As humans, we surround ourselves with a plethora of objects. Children’s toys become the pinnacle of their attentions, just as adults are gratified by their newest choice of cabinet hardware. All ages and types of people display this kind of encompassing of their lives with possessions, and although these entities are always viewed as necessary in the present, they ultimately depreciate and meet their end. These quiet shapes are where my work finds interest. By referencing, distorting, and eulogizing the objects we love and eventually lose, I aim to induce a shift in perception regarding our material possessions, and to ask when we decide to trade out our childhood objects for our adult ones.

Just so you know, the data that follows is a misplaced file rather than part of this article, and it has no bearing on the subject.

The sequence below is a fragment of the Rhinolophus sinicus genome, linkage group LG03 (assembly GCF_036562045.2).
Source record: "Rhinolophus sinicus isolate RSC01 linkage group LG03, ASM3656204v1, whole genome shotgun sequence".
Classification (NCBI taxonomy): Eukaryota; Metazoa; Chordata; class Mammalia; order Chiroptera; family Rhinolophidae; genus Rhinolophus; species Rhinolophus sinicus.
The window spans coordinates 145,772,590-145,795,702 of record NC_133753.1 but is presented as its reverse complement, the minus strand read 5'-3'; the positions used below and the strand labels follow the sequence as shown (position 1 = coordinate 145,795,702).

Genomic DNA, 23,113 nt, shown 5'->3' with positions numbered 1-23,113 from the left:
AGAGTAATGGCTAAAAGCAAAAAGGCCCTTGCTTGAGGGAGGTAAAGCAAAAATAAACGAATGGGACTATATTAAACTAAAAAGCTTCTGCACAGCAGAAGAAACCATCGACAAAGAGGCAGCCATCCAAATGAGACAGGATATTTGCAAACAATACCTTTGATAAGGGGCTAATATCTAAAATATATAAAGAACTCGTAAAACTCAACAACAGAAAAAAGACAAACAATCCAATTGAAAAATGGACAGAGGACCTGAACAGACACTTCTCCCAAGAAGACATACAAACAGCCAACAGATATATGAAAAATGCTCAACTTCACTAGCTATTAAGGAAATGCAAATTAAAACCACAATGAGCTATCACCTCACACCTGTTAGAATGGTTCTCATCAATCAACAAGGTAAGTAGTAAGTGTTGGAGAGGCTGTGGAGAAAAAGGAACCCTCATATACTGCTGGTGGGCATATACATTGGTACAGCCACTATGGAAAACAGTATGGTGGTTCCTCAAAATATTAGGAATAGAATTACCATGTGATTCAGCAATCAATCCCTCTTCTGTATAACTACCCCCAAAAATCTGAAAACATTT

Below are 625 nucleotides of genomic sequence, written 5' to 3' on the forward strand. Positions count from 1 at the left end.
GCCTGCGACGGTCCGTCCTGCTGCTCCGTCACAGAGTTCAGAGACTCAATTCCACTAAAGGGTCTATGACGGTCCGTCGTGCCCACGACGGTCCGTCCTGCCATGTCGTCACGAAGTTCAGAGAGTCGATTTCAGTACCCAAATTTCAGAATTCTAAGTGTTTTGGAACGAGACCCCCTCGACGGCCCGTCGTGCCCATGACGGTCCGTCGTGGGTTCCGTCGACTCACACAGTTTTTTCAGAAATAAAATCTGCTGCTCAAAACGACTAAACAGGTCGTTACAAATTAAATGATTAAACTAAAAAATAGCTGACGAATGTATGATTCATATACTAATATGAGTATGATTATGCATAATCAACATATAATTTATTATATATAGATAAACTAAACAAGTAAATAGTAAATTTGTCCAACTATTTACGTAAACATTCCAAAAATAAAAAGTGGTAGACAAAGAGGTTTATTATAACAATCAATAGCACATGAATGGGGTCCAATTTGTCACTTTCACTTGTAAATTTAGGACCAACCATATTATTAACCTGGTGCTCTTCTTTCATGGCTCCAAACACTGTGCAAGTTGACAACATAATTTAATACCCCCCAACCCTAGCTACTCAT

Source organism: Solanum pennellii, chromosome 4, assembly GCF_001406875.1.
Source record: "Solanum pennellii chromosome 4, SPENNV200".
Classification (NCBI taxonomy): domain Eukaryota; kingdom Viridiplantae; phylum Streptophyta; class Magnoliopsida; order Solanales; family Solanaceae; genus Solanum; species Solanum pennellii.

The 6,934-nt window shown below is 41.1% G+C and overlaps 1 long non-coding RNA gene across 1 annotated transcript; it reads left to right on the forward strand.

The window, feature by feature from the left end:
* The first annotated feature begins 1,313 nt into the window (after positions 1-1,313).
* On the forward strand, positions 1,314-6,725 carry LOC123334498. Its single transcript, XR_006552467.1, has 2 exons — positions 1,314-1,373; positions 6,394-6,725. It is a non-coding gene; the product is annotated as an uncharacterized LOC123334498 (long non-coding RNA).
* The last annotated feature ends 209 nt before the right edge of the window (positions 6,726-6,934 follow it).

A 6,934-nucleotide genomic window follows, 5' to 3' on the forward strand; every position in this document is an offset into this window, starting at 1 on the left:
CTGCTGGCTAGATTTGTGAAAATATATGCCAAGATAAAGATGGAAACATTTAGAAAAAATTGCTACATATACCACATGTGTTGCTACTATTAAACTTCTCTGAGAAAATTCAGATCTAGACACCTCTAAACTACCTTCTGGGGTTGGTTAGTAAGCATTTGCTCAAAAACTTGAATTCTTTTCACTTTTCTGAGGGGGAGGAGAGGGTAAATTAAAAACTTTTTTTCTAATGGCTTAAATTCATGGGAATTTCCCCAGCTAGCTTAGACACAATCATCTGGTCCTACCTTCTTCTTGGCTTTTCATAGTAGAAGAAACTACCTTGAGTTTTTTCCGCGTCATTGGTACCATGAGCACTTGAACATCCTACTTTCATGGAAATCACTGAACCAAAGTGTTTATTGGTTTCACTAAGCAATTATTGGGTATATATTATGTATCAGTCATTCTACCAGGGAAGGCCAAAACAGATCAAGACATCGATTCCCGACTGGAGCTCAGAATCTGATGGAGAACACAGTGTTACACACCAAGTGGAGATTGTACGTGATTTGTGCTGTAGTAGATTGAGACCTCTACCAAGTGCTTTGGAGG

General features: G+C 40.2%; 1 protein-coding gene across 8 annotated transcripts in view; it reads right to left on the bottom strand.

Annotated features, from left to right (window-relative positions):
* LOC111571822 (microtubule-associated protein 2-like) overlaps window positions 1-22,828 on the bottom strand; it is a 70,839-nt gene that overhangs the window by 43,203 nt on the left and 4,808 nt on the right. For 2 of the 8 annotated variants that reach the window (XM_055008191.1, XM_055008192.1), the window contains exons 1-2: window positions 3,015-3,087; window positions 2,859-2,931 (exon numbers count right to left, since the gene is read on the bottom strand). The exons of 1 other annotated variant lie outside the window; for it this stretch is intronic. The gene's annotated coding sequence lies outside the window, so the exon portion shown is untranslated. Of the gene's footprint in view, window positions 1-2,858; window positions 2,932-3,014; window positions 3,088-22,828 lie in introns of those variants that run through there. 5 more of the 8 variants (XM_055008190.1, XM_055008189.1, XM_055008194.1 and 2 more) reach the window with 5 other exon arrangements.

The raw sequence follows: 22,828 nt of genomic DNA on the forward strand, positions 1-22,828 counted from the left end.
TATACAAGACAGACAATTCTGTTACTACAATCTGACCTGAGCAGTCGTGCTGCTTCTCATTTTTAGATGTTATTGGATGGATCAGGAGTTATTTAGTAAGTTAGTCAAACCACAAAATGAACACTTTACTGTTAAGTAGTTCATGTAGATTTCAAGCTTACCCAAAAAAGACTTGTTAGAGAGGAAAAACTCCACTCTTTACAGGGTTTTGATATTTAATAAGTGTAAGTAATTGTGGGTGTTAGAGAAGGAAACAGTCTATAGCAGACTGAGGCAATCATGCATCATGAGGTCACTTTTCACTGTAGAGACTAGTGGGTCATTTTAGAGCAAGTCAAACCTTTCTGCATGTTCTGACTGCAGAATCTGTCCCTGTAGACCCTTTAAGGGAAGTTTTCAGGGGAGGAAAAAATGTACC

The way I resuscitate and blend day-to-day items in my work allows me to question the line between adulthood and childhood. Objects act as the perfect signifier for this space: when is the tipping point between using velcro and real shoelaces, or switching from a sippy cup to a glass? I strive to pinpoint the in-between, and ask if there can ever be balance between adulthood and childhood. By referencing, warping, and blending adult objects and childish objects, I hope to echo the rare moments when adults and children accidentally act like one another, blurring that line between their positions in age and behaviour. My installations want to reach out to the lapses in judgement and childish moments of adults, as well as the truthfulness and clarity that can tumble out of a kids mouth from time to time.